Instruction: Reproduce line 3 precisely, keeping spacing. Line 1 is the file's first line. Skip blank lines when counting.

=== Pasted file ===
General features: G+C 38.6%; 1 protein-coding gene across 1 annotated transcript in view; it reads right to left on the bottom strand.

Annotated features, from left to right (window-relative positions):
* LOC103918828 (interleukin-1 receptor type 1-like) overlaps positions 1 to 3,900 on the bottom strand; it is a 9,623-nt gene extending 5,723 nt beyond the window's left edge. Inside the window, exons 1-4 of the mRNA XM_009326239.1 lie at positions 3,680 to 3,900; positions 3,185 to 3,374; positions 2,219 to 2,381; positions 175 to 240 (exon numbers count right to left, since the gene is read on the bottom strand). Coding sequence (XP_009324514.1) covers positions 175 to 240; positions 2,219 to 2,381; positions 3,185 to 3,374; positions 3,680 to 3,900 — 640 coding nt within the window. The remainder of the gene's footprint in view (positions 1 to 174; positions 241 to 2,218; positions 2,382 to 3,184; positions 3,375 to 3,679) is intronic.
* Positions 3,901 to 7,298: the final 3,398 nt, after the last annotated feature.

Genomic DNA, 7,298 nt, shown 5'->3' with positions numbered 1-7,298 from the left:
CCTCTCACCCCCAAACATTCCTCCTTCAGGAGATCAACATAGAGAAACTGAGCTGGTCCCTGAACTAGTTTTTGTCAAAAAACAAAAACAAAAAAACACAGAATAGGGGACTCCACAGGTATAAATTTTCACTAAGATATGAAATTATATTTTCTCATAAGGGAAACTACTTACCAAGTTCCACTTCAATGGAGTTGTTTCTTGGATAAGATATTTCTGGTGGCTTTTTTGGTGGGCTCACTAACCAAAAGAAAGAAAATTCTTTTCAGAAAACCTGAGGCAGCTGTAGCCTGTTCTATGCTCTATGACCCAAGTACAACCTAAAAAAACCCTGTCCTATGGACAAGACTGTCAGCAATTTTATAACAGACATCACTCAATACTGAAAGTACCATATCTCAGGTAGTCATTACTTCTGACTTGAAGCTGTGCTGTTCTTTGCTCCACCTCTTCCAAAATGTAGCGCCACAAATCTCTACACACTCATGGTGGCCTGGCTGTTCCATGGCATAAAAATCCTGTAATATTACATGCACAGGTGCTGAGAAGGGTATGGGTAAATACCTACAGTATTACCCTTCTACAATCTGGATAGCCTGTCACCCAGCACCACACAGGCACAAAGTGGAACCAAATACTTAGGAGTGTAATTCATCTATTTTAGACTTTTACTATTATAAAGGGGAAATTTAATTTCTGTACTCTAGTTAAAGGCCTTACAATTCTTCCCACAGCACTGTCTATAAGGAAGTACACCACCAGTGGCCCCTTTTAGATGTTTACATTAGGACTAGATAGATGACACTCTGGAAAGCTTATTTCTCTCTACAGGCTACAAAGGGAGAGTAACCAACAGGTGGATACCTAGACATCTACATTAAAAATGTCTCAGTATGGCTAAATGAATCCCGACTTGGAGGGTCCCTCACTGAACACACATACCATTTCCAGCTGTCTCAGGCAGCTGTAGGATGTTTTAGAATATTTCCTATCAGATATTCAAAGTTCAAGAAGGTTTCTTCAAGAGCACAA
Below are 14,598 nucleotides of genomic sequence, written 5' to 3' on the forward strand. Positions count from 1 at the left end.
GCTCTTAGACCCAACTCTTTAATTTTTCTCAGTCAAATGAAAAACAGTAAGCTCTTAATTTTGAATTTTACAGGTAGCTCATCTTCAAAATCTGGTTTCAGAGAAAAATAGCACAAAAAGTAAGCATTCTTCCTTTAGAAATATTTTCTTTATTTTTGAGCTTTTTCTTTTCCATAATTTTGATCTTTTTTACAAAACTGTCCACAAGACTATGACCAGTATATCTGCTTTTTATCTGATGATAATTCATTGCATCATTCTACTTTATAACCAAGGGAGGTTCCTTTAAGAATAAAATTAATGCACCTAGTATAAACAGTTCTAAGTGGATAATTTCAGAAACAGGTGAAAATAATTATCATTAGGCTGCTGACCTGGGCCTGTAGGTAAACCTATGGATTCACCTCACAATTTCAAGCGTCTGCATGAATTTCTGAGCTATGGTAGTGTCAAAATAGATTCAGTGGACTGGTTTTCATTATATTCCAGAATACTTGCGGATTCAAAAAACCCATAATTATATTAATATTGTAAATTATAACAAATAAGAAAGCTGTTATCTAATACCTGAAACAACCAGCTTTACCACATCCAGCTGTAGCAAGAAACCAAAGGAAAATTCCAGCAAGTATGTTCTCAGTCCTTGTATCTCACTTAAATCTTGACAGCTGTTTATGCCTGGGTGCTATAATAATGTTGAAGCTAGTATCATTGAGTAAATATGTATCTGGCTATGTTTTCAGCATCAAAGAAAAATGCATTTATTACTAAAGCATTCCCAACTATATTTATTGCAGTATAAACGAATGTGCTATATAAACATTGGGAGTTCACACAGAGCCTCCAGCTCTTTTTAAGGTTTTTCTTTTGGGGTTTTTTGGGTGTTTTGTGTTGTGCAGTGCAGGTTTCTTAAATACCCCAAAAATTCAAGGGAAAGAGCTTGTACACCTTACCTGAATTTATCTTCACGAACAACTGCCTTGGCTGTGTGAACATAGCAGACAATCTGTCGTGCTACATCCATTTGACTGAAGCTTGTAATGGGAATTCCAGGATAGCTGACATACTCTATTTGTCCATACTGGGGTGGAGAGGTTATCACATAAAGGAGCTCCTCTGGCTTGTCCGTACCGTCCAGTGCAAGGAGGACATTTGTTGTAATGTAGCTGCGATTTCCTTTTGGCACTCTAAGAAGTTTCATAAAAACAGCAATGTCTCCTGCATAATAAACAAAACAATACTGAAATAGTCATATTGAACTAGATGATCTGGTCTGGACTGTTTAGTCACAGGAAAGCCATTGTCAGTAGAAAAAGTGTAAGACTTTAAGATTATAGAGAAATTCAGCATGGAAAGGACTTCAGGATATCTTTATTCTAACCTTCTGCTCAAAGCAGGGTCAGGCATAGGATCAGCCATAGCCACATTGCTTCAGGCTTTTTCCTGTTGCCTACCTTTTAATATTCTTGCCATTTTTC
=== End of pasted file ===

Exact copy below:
* LOC103918828 (interleukin-1 receptor type 1-like) overlaps positions 1 to 3,900 on the bottom strand; it is a 9,623-nt gene extending 5,723 nt beyond the window's left edge. Inside the window, exons 1-4 of the mRNA XM_009326239.1 lie at positions 3,680 to 3,900; positions 3,185 to 3,374; positions 2,219 to 2,381; positions 175 to 240 (exon numbers count right to left, since the gene is read on the bottom strand). Coding sequence (XP_009324514.1) covers positions 175 to 240; positions 2,219 to 2,381; positions 3,185 to 3,374; positions 3,680 to 3,900 — 640 coding nt within the window. The remainder of the gene's footprint in view (positions 1 to 174; positions 241 to 2,218; positions 2,382 to 3,184; positions 3,375 to 3,679) is intronic.